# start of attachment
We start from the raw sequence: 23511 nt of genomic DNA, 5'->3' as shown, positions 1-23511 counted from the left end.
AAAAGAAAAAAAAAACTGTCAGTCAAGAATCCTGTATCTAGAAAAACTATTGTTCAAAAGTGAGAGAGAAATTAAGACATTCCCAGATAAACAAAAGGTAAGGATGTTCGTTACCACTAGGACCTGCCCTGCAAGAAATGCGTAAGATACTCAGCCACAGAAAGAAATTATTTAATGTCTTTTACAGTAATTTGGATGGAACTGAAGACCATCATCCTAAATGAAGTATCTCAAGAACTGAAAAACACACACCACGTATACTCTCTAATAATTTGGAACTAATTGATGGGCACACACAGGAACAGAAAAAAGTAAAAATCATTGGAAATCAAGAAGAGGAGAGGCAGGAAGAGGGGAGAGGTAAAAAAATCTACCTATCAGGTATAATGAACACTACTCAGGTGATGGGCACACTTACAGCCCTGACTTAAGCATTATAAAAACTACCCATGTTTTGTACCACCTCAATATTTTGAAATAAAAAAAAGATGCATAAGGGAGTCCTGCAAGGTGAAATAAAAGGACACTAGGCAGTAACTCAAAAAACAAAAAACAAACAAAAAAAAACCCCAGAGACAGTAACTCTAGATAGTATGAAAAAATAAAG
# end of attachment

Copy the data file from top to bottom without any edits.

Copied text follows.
We start from the raw sequence: 23511 nt of genomic DNA, 5'->3' as shown, positions 1-23511 counted from the left end.
AAAAGAAAAAAAAAACTGTCAGTCAAGAATCCTGTATCTAGAAAAACTATTGTTCAAAAGTGAGAGAGAAATTAAGACATTCCCAGATAAACAAAAGGTAAGGATGTTCGTTACCACTAGGACCTGCCCTGCAAGAAATGCGTAAGATACTCAGCCACAGAAAGAAATTATTTAATGTCTTTTACAGTAATTTGGATGGAACTGAAGACCATCATCCTAAATGAAGTATCTCAAGAACTGAAAAACACACACCACGTATACTCTCTAATAATTTGGAACTAATTGATGGGCACACACAGGAACAGAAAAAAGTAAAAATCATTGGAAATCAAGAAGAGGAGAGGCAGGAAGAGGGGAGAGGTAAAAAAATCTACCTATCAGGTATAATGAACACTACTCAGGTGATGGGCACACTTACAGCCCTGACTTAAGCATTATAAAAACTACCCATGTTTTGTACCACCTCAATATTTTGAAATAAAAAAAAGATGCATAAGGGAGTCCTGCAAGGTGAAATAAAAGGACACTAGGCAGTAACTCAAAAAACAAAAAACAAACAAAAAAAAACCCCAGAGACAGTAACTCTAGATAGTATGAAAAAATAAAG